• The CAP’s best-developed measure - GHG-05, for new building electrification - is much
    weaker than the Air Quality Management District’s recommendation based on its finding
    that that we can’t meet State goals with any new gas hookups.
  • The County promised all the following in 2011; but none are included in the CAP:
    • a fee on development to fund CAP work
    • economic analysis of measures
    • detailed programs
    • timelines

The CAP will increase climate-busting suburban sprawl

  • The County is obligated to adopt a CAP because they promised in 2011 they would. However, once a CAP is adopted, future projects won’t need to show how they will reduce greenhouse gasses (GHG) - they only need to comply with CAP measures, no matter how weak. So a weak CAP is worse than none.
  • The County’s biggest source of GHG emissions is auto vehicle-miles-traveled (VMT) and sprawl development is a major cause of high VMT.
  • The County now has in planning four sprawl projects totaling 55,000 new dwellings. All four are beyond the County’s normal growth boundary, so will need general plan amendments .
  • These four projects have a VMT problem. The State’s VMT reduction target for new development is 15 percent below current average per capita VMT, but these four projects will all increase average per capita VMT.
  • We don't need more sprawl approvals. Most foreseeable housing needs can be met with infill and the rest with already-approved projects. Per SACOG, the County will need 37,000 new dwelling units through 2040. The County’s infill capacity is 33,000 units, and the County has already approved 49,000 additional new homes
  • With infill, already approved projects, and the four new proposed developments, the County is on-track to have approved 140,000 new homes – almost four times the foreseeable need. This over-supply of land approved for development far beyond need is not rationale planning - it's land speculation
  • The County’s open-door to new, unneeded development pulls investment away from our existing communities and neighborhoods, where affordable housing near to jobs, shopping, and services, and served by transit is desperately needed.

The CAP tries to dodge much-needed, and legally required, full environmental review

  • The County’s process is legally dubious. California courts have ruled that adopting a
    CAP requires a new environmental review.
  • The County’s proposed adoption process for the CAP avoids providing an
    environmental review under State law (CEQA) - this is a huge concern! As a result the County:
    • Doesn’t need to show “substantial evidence” that it’s measures are feasible,
      effective, or enforceable – in other words, that the CAP will actual reduce GHG
    • Doesn’t need to consider alternative strategies to reduce GHG, like not approving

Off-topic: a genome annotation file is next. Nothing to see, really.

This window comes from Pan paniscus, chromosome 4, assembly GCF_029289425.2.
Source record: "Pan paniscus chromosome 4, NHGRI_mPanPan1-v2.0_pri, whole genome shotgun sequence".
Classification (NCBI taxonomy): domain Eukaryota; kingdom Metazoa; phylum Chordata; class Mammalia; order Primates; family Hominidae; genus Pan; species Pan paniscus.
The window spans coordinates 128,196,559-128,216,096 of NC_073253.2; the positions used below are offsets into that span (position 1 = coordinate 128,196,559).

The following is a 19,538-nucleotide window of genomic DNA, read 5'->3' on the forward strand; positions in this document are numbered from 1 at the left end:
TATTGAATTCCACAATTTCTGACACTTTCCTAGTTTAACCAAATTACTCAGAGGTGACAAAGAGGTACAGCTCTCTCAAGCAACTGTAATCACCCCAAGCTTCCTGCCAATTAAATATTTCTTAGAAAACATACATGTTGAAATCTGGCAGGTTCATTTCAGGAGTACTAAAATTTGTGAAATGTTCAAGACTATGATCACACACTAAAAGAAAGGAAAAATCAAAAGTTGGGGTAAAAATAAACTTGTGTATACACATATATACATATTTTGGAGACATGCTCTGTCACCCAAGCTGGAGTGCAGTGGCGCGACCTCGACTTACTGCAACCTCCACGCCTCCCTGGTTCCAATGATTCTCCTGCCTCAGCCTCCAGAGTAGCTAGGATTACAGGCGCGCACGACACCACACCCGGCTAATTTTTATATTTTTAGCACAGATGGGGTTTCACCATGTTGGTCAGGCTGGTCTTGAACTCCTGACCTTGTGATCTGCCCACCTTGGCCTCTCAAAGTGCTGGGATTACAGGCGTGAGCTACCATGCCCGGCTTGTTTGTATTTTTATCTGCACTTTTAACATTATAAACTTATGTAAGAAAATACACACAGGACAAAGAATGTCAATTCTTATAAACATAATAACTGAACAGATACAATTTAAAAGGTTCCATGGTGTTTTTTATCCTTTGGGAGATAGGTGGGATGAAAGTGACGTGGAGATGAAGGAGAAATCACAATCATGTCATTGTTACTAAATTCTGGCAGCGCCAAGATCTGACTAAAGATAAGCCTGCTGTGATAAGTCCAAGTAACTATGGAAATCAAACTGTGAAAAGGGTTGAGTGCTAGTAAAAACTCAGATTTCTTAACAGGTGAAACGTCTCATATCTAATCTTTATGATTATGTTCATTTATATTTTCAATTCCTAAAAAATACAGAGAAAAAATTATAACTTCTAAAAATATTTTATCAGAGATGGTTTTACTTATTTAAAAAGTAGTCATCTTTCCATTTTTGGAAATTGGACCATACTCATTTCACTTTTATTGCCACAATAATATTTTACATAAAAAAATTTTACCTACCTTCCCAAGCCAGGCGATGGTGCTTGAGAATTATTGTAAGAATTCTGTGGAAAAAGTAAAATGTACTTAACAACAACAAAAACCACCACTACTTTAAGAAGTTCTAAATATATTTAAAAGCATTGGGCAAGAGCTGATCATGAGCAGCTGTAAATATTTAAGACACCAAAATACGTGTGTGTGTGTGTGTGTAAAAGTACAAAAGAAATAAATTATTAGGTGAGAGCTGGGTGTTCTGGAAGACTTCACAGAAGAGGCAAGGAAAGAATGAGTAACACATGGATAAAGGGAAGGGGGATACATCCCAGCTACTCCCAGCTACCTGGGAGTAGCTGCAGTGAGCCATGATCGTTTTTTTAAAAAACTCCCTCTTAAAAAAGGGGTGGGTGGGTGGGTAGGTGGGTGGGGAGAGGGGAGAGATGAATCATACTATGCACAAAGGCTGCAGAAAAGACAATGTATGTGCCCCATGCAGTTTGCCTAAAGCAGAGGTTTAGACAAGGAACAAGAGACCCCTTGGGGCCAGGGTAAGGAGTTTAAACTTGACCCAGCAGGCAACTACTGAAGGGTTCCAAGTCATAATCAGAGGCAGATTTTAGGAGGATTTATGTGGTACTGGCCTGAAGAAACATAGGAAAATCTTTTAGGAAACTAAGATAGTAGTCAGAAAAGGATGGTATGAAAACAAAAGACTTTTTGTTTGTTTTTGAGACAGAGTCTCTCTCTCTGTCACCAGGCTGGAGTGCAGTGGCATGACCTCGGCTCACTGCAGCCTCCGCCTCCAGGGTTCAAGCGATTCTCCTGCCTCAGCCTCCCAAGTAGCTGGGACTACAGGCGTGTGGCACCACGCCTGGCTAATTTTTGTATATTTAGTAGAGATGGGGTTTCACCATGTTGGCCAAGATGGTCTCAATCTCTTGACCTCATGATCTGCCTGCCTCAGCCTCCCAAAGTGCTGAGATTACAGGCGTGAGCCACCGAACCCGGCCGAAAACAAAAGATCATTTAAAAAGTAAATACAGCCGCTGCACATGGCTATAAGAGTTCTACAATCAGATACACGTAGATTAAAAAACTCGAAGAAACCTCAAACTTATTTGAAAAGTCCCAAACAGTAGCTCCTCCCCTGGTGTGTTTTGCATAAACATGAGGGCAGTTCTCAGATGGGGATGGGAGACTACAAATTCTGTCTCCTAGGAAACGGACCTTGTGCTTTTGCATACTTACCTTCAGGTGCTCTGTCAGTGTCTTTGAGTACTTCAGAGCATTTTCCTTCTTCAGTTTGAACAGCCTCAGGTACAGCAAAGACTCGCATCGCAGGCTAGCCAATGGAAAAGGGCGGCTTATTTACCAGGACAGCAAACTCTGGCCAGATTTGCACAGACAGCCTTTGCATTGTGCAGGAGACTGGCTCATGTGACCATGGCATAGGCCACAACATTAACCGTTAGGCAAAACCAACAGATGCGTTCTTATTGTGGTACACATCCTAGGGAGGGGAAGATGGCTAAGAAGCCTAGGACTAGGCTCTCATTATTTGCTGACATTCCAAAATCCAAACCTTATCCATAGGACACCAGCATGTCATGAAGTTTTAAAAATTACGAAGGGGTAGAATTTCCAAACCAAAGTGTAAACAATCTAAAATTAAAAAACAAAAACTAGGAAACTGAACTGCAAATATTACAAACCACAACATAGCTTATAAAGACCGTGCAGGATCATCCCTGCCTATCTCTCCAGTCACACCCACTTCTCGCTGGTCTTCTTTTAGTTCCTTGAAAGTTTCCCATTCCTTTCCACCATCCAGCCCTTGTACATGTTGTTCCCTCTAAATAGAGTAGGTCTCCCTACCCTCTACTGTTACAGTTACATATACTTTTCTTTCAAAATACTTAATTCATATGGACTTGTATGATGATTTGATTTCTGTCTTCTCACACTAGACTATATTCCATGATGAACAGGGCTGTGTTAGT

more sprawl development.
    • Doesn’t need to consider the cumulative GHG emissions of the County’s planned
    • Is free of normal public participation requirements.
    • Can’t be held accountable under State law for the CAP’s quality, no matter how
  • The County claims no environmental review is needed because it was provided when
    the General Plan (GP) was updated back in 2011. But at that time, instead of
    identifying GHG mitigation as was required, the County explicitly deferred GHG
    mitigation to the CAP, which it promised to adopt within one year. Now ten years
    later, in circular fashion, the County says the earlier analysis was adequate. If so, why
    was a separate CAP needed?
  • We are not living in the same world as when the last review was conducted a DECADE AGO in 2011, we need to act on current science. The CAP needs legitimate environmental review now! The 2011 review is inadequate because:
    • The CAPs measure weren’t even known when the GP was updated, so there is no
      way they could have been adequately analyzed.
    • This isn’t 2011 and environmental conditions have changed. Climate change is no
      longer a distant threat. The climate is dramatically worse and is changing much
      faster than was expected in 2011. We are closer to disastrous climate thresholds.
      Climate science has greatly advanced and is now more certain that urgent, decisive
      action is essential to prevent climate catastrophe. And many important new laws
      and policies are in place.
    • The CAP itself is a program-level plan that will allow new development without
      further GHG analysis or mitigation, it needs robust environmental review,
      particularly because its measures are weak and unsubstantiated.
  • We need a full Environmental Impact Report, not just an "EIR Addendum" leaning on old documents from a decade ago to try to dodge the California Environmental Quality Act